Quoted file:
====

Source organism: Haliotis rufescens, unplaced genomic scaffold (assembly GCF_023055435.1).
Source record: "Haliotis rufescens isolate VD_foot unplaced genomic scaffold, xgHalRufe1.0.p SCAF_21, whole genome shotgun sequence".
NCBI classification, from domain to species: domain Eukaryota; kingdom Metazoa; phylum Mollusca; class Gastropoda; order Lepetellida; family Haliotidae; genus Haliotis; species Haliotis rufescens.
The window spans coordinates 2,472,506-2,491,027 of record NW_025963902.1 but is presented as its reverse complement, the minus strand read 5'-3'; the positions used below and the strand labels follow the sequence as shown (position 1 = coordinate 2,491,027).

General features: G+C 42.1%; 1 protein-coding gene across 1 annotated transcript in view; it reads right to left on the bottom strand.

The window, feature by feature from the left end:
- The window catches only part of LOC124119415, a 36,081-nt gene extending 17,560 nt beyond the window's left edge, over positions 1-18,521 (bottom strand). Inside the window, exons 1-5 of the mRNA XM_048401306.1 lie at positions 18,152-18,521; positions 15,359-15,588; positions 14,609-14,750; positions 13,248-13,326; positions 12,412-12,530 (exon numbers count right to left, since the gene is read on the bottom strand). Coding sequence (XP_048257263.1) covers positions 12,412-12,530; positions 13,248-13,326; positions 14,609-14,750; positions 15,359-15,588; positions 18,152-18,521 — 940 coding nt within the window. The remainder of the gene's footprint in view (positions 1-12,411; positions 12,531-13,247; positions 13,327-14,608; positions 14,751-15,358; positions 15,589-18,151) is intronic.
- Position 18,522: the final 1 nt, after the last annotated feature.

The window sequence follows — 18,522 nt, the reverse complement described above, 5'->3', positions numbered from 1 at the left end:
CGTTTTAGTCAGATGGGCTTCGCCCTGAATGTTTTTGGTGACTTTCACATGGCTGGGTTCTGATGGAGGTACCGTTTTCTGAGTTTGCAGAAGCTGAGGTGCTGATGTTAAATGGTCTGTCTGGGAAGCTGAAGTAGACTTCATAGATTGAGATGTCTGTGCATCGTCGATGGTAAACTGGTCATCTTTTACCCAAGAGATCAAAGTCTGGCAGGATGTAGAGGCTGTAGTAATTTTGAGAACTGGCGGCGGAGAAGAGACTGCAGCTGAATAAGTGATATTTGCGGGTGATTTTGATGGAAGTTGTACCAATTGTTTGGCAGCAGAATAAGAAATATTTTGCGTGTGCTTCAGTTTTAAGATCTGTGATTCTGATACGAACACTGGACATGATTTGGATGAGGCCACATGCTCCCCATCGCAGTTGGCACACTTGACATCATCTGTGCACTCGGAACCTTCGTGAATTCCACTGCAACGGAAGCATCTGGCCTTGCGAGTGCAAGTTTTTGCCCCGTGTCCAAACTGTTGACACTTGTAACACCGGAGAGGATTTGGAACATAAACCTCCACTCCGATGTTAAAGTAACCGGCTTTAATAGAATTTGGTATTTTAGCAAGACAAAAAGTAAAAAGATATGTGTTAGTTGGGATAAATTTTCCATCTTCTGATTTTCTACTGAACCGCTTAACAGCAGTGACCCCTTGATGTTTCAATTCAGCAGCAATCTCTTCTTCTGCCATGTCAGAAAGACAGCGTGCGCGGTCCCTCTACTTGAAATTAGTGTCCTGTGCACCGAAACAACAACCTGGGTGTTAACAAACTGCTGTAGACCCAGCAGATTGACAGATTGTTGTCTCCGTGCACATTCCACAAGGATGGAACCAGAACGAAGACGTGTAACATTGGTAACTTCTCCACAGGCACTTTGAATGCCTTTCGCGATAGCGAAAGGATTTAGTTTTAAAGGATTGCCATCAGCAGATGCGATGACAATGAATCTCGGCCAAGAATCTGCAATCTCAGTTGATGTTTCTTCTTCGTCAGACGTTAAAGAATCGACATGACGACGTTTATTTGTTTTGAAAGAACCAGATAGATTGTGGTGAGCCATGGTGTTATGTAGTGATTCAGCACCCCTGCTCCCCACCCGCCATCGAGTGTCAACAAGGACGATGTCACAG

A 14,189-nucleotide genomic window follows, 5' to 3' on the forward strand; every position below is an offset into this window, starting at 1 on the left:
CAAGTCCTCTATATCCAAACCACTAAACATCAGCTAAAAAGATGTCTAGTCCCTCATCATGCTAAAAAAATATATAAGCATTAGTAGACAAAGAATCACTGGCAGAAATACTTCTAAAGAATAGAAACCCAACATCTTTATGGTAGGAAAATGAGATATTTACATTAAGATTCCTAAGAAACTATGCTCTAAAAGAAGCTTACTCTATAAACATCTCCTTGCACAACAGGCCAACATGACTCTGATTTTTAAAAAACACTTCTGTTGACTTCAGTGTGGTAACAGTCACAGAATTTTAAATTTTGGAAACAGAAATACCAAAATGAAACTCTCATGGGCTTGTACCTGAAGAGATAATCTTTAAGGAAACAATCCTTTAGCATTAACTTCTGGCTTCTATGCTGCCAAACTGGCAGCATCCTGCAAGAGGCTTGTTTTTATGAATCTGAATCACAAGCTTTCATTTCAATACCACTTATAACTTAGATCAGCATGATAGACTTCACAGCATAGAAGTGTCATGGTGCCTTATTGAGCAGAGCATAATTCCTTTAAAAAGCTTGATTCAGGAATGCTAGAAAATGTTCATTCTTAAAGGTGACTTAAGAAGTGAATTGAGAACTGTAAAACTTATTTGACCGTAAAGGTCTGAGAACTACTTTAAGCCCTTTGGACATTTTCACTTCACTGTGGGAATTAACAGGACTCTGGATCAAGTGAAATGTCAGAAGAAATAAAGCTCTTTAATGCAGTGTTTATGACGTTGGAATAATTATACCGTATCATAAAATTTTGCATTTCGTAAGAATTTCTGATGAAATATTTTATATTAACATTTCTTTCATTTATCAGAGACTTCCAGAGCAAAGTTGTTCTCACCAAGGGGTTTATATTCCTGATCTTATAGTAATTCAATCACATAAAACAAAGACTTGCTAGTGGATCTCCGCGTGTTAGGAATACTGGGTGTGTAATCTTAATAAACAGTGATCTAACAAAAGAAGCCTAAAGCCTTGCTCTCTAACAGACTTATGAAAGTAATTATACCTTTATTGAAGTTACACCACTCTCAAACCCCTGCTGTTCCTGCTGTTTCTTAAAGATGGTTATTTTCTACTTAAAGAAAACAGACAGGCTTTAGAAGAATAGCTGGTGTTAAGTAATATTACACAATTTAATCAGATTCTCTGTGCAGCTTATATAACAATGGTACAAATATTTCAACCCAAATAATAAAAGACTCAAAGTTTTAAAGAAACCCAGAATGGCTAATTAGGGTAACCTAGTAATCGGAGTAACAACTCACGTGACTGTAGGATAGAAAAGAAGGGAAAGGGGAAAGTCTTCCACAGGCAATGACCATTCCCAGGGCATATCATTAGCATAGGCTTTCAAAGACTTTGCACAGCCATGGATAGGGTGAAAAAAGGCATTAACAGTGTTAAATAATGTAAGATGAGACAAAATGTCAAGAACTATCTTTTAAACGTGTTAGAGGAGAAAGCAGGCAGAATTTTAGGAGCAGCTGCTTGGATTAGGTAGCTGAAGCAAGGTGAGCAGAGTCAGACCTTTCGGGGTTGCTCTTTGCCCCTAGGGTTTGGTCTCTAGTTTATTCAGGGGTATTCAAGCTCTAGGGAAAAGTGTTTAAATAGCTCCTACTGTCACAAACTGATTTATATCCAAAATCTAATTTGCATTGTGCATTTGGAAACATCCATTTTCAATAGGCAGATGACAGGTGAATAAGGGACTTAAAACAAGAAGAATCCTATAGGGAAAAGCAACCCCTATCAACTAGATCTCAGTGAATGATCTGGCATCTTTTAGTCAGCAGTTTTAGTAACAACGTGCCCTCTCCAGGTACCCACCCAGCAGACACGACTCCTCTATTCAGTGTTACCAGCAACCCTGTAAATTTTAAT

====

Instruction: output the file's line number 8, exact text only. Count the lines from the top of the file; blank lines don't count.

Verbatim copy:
- Position 18,522: the final 1 nt, after the last annotated feature.